LaFleur is not trying to shove his system down Rodgers’ throat nor is Rodgers drawing a line in the sand and refusing to adapt. To quote LaFleur from Silver’s piece on the “learning curve” ahead: “Like I always tell him, ‘Let’s make this our offense.’ And I think certainly I’ve got a philosophy of how we need to do things, but I’d be crazy not to listen to a guy that has got as much experience and has played at the level he’s played at.”
“Let’s make this OUR offense…” That totally sounds like a coach unwilling to bend from a scheme he’s run for a long time, right? You don’t see that quote circulated as much because it kills the narrative and debate some sites have decided to push in this situation.
As for the quarterback, Rodgers knows the offense LaFleur is installing works in the grand scheme of things and he isn’t looking to change the play just for the sake of changing a play. LaFleur knows Rodgers’ improvisation both before and after the snap are great and Rodgers knows what this offense can do.
The quarterback clearly understands he’s going to have to work within the framework of the offense but when the chips are down he won’t be afraid to take at least some command. Per Silver, Rodgers said, “(I won’t call) checks just to call checks. Look, you know the offense is great. And you scheme people up and you have formations and motions, and it should be fantastic. But if we need a little something, it’s ‘cause we need it.”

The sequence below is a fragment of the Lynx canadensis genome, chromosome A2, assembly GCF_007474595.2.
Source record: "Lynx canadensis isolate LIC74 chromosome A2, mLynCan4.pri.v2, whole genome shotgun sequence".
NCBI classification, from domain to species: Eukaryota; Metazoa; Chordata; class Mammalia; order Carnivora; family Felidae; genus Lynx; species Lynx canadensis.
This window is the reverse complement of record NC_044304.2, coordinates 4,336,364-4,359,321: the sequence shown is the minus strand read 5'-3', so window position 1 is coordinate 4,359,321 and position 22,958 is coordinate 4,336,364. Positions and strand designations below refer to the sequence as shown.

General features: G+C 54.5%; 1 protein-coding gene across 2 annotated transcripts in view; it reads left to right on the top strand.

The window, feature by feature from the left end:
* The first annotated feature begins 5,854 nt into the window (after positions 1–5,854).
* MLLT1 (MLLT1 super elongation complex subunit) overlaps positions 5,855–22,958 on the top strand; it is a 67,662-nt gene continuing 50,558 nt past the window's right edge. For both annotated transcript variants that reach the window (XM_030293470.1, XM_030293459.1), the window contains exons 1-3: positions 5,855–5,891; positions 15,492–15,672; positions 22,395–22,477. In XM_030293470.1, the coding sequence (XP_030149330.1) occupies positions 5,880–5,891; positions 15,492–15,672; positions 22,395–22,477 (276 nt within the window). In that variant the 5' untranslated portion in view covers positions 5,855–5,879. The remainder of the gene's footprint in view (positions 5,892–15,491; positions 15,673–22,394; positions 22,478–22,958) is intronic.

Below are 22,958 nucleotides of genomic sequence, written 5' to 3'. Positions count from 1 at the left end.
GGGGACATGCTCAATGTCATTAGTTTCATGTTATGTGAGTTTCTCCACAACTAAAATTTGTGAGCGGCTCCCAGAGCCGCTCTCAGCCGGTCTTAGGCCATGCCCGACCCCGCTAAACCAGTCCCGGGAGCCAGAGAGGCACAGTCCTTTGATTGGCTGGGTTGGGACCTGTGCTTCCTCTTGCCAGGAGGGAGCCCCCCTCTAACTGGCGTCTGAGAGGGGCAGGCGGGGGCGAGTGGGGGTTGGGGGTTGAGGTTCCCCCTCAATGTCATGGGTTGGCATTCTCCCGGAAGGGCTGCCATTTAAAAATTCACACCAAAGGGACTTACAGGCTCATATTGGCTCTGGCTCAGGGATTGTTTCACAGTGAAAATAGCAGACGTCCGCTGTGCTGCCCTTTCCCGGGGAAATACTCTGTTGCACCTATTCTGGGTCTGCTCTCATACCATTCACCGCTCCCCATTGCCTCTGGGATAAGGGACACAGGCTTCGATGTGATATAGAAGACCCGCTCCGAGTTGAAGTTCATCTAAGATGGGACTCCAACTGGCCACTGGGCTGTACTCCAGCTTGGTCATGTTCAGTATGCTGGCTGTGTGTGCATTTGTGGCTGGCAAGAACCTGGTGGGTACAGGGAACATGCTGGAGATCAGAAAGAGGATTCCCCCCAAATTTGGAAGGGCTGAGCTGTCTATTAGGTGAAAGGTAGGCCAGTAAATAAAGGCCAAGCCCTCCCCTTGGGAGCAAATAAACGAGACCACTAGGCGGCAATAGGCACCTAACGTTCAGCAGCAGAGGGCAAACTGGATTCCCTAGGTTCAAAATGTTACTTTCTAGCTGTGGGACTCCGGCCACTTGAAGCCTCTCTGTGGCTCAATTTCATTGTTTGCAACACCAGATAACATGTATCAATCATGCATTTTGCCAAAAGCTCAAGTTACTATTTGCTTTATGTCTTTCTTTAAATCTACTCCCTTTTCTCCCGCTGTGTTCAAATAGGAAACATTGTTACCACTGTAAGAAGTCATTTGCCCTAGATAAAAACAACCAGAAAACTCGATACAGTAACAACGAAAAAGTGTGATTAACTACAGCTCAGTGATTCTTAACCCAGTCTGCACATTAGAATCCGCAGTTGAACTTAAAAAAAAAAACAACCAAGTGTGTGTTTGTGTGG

Any coach in their right mind would let Rodgers take command when the chips are down. His career to this point proves he comes up clutch more often than not. LaFleur will be no different.
Of course, that won’t stop some of the big names in sports media from further unnecessarily stirring the pot and blowing cherry picked quotes out of proportion, like this gem from Trey Wingo, one of ESPN’s main anchors.
This isn’t concrete proof that everything will be sunshine and rainbows between LaFleur and Rodgers. When the inevitable adversity hits this season, how will they both respond to the pressure being put on them both internally and externally? That will be the true measure of how well their relationship will work, not this nonsense being circulated more than a month before their first training camp together.
The Packers are about to embark on a new era. Until the games actually begin, think about the potential for what could go right instead of what could go wrong. Fans finally have gotten what they wanted in a new, innovative offense and Rodgers is undoubtedly fired up by all the shots he took during the offseason.
Super Bowls are not won and lost between the lines of an article or a tweet. They’re won on the field. Rodgers and LaFleur recognize this both by all accounts seem committed to making this thing work.
In the end, regardless of all the noise and hyperbole currently surrounding the quarterback and coach, that’s all that matters.